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Putting patients' health records on computer systems instead of handwritten paper charts reduces medical complications, deaths and costs, according to a study of 41 Texas hospitals.

Putting patients' health records on computer systems instead of handwritten paper charts reduces medical complications, deaths and costs, according to a study of 41 Texas hospitals. The study, published last week in the Archives of Internal Medicine, was the first to look at multiple hospitals and to track how doctors used the technology, said David Bates, a Harvard University health policy researcher who was not involved in the study. Earlier studies looked at the impact of computerizing medical records at single institutions. Bates called the findings a "landmark" in a commentary in the journal. The findings support President Barack Obama's campaign proposal that spending $50 billion a year for five years on technology for electronic records would save money, said Neil Powe, a researcher at Johns Hopkins University in Baltimore and the study's senior author. The proposal was a key part of Obama's plan to overhaul the U.S. healthcare system. "I think there's enough information now to justify making major investments for large and medium-sized hospitals," Bates said. "It's as good as one can expect in terms of study design."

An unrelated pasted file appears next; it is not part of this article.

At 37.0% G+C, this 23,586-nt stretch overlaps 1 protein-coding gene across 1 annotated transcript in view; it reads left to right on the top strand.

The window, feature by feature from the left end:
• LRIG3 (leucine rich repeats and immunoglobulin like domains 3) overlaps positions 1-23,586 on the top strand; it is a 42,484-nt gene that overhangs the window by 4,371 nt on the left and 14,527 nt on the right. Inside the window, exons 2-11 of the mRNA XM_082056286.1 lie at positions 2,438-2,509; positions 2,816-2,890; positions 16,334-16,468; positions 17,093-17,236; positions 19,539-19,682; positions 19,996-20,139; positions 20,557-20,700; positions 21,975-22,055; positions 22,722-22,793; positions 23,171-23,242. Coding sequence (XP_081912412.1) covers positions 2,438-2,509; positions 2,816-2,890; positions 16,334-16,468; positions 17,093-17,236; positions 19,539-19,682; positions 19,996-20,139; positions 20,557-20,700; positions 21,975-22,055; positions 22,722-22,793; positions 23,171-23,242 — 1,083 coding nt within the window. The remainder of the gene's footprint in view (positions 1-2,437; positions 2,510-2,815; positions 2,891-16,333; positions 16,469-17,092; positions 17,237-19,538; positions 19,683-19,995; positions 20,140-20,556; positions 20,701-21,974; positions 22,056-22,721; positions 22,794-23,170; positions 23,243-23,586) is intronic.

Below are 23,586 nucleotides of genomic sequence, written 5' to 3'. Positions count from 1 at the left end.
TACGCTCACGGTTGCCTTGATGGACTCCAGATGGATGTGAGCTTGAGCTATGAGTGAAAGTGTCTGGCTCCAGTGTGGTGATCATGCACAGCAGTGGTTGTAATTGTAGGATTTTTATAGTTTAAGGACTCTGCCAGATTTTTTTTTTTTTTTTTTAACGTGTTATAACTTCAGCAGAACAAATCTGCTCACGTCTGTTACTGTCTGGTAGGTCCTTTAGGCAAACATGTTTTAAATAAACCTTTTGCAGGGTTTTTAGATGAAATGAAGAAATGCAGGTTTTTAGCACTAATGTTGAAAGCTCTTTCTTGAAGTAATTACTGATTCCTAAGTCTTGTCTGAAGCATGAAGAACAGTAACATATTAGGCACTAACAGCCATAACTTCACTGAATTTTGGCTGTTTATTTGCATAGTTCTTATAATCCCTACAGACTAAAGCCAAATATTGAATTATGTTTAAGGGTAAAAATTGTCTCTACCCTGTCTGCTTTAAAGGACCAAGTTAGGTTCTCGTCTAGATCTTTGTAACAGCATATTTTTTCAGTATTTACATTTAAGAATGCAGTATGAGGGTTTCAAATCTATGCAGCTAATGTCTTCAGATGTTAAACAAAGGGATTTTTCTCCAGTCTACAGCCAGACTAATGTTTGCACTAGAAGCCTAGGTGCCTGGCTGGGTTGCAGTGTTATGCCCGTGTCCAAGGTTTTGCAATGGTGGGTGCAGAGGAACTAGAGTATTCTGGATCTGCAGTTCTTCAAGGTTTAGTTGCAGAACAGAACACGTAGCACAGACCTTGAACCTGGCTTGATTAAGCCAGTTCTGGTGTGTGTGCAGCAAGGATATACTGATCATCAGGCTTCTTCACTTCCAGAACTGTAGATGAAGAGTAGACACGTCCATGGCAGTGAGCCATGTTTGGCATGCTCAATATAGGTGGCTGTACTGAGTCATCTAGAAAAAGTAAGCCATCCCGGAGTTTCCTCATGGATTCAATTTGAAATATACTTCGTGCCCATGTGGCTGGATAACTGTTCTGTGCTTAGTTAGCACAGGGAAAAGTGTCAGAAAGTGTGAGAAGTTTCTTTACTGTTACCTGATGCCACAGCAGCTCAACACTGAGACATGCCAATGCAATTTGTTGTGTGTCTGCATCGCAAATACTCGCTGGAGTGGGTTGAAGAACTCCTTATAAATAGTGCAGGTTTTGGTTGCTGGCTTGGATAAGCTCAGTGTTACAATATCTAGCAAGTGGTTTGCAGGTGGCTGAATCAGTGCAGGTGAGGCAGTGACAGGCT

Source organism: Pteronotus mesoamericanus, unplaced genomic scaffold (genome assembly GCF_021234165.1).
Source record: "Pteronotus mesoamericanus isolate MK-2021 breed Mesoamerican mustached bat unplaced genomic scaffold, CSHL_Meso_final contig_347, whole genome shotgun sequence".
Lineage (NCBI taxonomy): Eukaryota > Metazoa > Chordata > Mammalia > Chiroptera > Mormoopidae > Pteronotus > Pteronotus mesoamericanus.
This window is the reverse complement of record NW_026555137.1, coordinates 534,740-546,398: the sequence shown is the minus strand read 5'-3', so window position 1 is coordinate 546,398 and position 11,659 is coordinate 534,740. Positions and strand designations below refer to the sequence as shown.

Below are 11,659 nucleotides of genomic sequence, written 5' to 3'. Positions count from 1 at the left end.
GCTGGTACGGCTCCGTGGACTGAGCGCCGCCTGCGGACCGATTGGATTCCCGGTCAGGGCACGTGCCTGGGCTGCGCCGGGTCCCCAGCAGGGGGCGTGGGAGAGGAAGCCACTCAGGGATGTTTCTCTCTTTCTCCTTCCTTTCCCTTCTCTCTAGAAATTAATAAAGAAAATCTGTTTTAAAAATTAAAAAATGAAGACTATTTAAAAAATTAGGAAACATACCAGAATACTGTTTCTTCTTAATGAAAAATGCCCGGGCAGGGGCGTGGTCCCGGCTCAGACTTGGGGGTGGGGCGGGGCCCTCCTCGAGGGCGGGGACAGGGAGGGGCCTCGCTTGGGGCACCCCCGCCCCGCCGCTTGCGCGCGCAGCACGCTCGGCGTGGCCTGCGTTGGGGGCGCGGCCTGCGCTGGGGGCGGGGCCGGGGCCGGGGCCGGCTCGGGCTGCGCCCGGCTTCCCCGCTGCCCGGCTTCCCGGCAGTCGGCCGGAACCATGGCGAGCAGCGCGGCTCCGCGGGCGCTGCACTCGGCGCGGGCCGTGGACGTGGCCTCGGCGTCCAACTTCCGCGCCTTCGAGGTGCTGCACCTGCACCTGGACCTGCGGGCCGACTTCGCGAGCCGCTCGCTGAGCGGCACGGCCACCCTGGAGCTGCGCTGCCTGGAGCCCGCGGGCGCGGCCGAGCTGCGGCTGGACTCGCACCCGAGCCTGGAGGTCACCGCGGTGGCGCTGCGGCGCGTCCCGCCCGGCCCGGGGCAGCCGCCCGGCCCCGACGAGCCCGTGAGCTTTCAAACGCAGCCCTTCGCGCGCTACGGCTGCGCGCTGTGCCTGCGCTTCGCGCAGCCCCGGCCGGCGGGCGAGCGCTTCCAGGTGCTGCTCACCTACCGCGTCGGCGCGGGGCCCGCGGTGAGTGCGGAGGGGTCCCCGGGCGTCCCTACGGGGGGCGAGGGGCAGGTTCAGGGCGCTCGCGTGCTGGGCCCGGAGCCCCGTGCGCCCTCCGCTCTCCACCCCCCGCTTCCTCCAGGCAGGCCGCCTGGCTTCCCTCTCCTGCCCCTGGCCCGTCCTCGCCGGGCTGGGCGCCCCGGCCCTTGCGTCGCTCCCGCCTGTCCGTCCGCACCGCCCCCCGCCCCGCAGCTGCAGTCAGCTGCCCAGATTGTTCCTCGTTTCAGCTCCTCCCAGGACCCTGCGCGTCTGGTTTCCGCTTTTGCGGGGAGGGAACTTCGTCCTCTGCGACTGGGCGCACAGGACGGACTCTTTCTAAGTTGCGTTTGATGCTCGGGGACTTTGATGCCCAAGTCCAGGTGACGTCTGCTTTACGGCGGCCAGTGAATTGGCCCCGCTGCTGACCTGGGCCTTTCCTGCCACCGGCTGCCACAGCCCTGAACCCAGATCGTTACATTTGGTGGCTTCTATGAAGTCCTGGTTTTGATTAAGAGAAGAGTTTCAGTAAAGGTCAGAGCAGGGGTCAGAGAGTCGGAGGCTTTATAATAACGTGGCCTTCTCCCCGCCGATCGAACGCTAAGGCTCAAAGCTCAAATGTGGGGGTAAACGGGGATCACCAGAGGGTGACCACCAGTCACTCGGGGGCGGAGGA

The study surveyed doctors who practiced at 41 hospitals across Texas and asked them whether they used computers to keep patient notes, order medications, list test results and track the reasons for other aspects of patients' care. The study correlated their responses with data from each hospital and found that the hospitals where doctors made the greatest use of electronic records had lower death rates, cheaper costs and shorter lengths of stay. The chance that a patient would die was 15% lower in hospitals that were ranked in the top third in their use of computerized records and notes, the study found.
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Title Annotation:RESEARCH & TECHNOLOGY
Publication:MondayMorning
Article Type:Brief article
Geographic Code:1USA
Date:Feb 2, 2009
Words:283
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